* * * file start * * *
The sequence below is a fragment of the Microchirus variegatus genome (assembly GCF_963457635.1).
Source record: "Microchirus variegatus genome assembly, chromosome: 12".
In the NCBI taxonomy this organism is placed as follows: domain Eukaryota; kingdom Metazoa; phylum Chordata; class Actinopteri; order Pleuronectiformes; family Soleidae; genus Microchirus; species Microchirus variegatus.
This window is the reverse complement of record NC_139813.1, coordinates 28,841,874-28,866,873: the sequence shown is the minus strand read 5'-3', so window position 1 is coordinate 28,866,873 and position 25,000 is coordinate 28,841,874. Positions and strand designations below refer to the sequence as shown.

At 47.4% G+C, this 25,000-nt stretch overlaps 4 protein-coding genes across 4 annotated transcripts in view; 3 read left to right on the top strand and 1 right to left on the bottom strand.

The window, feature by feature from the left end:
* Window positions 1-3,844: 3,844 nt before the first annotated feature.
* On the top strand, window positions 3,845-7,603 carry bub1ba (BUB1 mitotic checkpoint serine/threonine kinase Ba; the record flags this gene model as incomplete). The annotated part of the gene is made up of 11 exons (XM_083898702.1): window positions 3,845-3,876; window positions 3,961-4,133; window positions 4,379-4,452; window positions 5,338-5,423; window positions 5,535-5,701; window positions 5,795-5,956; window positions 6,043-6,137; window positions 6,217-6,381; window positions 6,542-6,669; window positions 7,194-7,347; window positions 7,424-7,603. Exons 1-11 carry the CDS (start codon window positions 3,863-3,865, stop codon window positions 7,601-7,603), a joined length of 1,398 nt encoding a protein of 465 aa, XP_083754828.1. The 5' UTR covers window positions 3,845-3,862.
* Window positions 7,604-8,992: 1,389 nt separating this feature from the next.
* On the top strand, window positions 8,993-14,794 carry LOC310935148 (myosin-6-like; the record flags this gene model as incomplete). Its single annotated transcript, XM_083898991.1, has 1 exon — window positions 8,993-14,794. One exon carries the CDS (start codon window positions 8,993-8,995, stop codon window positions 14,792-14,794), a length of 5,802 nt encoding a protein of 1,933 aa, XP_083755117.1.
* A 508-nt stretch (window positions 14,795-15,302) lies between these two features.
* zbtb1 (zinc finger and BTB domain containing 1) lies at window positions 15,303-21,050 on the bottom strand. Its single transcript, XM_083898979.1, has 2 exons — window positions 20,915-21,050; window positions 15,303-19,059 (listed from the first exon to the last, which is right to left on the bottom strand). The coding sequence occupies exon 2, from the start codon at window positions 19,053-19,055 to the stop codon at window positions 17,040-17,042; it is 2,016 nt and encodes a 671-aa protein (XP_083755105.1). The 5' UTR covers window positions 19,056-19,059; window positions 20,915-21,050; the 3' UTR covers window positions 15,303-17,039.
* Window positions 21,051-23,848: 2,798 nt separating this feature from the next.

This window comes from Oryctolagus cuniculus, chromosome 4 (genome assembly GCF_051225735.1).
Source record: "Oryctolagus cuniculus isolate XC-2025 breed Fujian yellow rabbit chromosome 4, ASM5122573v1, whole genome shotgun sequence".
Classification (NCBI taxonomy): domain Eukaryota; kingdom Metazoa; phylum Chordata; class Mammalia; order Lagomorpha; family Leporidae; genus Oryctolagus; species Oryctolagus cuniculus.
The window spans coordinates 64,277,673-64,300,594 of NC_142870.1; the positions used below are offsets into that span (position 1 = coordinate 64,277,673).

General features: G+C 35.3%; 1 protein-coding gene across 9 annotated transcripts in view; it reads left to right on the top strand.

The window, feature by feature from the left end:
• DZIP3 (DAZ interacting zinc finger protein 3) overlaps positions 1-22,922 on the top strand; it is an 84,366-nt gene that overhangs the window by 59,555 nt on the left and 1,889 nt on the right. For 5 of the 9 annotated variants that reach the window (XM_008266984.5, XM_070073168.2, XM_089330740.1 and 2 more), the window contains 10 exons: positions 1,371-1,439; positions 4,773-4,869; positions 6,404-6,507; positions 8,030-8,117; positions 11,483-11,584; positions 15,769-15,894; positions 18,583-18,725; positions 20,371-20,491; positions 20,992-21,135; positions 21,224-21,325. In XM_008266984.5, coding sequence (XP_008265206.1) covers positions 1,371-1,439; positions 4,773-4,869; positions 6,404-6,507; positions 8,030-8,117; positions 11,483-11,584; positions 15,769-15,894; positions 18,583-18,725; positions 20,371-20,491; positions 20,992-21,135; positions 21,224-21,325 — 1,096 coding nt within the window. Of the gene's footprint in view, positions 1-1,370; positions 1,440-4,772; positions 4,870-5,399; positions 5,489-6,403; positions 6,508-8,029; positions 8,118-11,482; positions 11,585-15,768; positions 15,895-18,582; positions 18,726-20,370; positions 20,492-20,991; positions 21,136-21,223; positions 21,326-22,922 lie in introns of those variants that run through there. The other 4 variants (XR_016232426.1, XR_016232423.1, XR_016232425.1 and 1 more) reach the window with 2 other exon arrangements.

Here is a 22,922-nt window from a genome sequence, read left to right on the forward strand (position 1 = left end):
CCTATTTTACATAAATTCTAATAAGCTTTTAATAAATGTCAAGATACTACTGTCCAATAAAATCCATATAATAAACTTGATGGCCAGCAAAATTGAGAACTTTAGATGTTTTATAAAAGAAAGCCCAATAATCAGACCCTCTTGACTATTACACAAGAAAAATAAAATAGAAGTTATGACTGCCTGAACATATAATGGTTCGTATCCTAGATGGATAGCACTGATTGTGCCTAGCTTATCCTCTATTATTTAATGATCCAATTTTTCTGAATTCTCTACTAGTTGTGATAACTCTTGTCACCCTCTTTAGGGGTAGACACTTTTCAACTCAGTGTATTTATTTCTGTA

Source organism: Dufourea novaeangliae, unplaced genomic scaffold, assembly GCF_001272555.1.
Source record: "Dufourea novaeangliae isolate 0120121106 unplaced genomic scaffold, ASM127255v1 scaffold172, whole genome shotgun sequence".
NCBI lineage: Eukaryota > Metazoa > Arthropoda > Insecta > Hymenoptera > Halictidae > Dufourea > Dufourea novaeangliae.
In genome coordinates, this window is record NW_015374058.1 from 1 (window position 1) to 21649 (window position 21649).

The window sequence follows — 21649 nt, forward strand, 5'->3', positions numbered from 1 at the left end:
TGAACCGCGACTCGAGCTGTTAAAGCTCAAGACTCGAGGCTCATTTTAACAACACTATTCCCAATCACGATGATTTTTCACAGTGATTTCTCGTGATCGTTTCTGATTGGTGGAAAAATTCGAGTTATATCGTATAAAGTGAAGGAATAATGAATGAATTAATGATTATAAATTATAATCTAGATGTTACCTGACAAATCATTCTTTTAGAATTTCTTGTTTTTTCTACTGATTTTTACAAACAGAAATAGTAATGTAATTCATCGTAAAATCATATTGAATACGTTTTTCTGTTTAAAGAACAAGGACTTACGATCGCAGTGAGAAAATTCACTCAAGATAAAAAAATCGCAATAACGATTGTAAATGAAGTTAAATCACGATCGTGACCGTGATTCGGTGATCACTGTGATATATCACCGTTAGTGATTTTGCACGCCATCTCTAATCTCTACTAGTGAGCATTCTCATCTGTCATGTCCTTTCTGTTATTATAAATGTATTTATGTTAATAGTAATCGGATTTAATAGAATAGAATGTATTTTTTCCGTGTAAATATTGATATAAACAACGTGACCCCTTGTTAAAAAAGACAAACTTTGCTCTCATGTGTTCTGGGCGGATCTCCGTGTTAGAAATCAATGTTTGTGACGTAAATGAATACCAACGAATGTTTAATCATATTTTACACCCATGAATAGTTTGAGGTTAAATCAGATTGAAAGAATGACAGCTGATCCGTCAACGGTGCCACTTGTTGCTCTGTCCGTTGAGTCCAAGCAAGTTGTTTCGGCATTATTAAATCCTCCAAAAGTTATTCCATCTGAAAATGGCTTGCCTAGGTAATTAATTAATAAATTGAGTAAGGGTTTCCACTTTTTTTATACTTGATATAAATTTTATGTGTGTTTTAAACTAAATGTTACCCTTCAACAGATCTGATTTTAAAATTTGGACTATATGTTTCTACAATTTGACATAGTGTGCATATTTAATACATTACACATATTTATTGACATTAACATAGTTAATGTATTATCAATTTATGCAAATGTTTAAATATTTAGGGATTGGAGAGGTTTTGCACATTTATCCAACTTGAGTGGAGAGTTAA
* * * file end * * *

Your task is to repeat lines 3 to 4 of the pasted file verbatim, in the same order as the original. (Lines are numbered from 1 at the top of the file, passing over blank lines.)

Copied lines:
In the NCBI taxonomy this organism is placed as follows: domain Eukaryota; kingdom Metazoa; phylum Chordata; class Actinopteri; order Pleuronectiformes; family Soleidae; genus Microchirus; species Microchirus variegatus.
This window is the reverse complement of record NC_139813.1, coordinates 28,841,874-28,866,873: the sequence shown is the minus strand read 5'-3', so window position 1 is coordinate 28,866,873 and position 25,000 is coordinate 28,841,874. Positions and strand designations below refer to the sequence as shown.